Based on its assessment of how long [liftoff] is likely [to] take, the Committee would then commit to capping rates out the yield curve for a period consistent with the expected horizon of the outcome-based forward guidance. If the outlook shifts materially, the Committee could reassess how long it will take to get inflation back to 2 percent and adjust policy accordingly. One benefit of this approach is that the forward guidance and the yield curve ceilings would reinforce each other.
This is what the minutes pointed to: using forward guidance and rate caps to reinforce each other.
How far the rate caps should go out on the maturity spectrum would in this case be tied to the macro forecasts and specifically to the rate projections that go along with other macro projections. This would be confusing unless the rate projections (the dot plot) were consistent with that horizon for the rate caps.
Summary of Brainard’s Preliminary Thoughts
Brainard set out a comprehensive, if preliminary, set of potential revisions to the policy framework that are intended to be self-reinforcing.
▪ Outcome-based forward guidance with an inflation threshold at the policy objective. ▪ Rate caps on short- to medium-term Treasury securities over the horizon the Committee expects before liftoff.
▪ Asset purchases of 10-year Treasuries.
I have expected the outcome of the review with respect to strategy and tools to be simple and easy to communicate, in part because it was incremental and evolutionary, building on the tools used in the post-financial crisis period. That is implementing those policies more quickly and in a more aggressive way. Forward guidance with an inflation threshold at the policy objective, rather than some unemployment rate, would fit this mold. Rate caps, on the other hand, would be something new, though consistent with both forward guidance and the motivation of asset purchases, and could be explained as such.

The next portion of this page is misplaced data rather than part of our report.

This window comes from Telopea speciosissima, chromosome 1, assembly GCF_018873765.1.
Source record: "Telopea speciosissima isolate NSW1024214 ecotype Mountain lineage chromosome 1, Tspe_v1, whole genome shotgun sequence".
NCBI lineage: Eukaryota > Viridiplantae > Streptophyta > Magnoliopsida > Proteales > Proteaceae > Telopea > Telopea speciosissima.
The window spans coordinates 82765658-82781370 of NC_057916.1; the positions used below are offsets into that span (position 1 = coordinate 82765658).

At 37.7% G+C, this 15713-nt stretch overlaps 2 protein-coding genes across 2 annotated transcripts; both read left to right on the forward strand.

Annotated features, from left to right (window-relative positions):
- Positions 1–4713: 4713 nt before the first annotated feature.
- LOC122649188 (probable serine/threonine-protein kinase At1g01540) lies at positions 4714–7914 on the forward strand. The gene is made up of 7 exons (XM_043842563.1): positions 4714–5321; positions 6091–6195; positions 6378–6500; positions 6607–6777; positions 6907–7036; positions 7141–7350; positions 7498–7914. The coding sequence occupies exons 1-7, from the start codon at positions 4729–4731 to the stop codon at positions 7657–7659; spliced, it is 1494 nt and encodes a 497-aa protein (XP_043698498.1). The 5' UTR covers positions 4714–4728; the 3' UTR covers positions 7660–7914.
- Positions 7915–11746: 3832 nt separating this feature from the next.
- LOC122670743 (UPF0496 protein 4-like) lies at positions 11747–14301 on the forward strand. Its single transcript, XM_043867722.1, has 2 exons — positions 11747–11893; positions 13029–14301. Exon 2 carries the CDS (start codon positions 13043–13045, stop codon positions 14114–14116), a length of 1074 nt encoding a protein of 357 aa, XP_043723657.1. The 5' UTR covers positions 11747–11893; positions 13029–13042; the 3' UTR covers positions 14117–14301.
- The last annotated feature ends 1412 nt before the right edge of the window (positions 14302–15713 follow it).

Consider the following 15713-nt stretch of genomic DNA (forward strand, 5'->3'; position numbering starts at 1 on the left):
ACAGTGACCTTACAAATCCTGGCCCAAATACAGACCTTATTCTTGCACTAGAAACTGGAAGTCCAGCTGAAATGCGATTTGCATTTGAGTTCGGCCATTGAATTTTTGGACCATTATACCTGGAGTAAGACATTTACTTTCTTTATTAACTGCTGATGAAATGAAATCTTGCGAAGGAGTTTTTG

It would likely be impossible to capture all of this in the Committee’s “Statement on Longer-Run Goals and Monetary Policy Strategy“. But that itself is OK. This would require a separate detailed statement on monetary policy strategy and tools.
Brainard’s “preliminary thoughts” are very comprehensive and well thought out and seem to be serious proposals rather than preliminary thoughts. They should be taken seriously because they are consistent with
the discussion of possible new directions in the October minutes and because Brainard is such a forceful voice within the Committee.
While I would not say there was coordination at play, it was nevertheless beneficial to have Brainard set out this set of comprehensive revisions to the framework, as opposed to Clarida or Powell, given that whatever they set out as preliminary thoughts would give the impression (perhaps correctly) that the proposals were a done deal. Her speech might also serve as a trial balloon for some proposals under consideration in the Review, allowing the Committee to hear responses to the proposals from outside the FOMC.
This may also suggest that the Committee is further ahead in its deliberations about the policy framework than they have let on. In any case, we will be “counting heads” for each of her proposals. And, of course, as suggested above, some heads count more than others. But, at least, we now have some sense of where Brainard’s head is! Other heads will enter the discussion over time. In addition, we should begin to see a discussion in the minutes that focuses more on various views about the direction of the Review, including at the December meeting.